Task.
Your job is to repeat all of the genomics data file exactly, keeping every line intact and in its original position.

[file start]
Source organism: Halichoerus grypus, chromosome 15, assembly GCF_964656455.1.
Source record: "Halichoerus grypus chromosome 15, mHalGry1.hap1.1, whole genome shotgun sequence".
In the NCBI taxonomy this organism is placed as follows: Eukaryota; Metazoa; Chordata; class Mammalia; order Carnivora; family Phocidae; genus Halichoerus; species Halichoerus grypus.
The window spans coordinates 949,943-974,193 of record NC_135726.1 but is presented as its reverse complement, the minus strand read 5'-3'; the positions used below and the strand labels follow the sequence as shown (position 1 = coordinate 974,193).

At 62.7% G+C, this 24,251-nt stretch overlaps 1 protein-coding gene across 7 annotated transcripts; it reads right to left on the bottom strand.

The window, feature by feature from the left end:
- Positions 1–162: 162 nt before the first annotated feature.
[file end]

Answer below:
Source organism: Halichoerus grypus, chromosome 15, assembly GCF_964656455.1.
Source record: "Halichoerus grypus chromosome 15, mHalGry1.hap1.1, whole genome shotgun sequence".
In the NCBI taxonomy this organism is placed as follows: Eukaryota; Metazoa; Chordata; class Mammalia; order Carnivora; family Phocidae; genus Halichoerus; species Halichoerus grypus.
The window spans coordinates 949,943-974,193 of record NC_135726.1 but is presented as its reverse complement, the minus strand read 5'-3'; the positions used below and the strand labels follow the sequence as shown (position 1 = coordinate 974,193).

At 62.7% G+C, this 24,251-nt stretch overlaps 1 protein-coding gene across 7 annotated transcripts; it reads right to left on the bottom strand.

The window, feature by feature from the left end:
- Positions 1–162: 162 nt before the first annotated feature.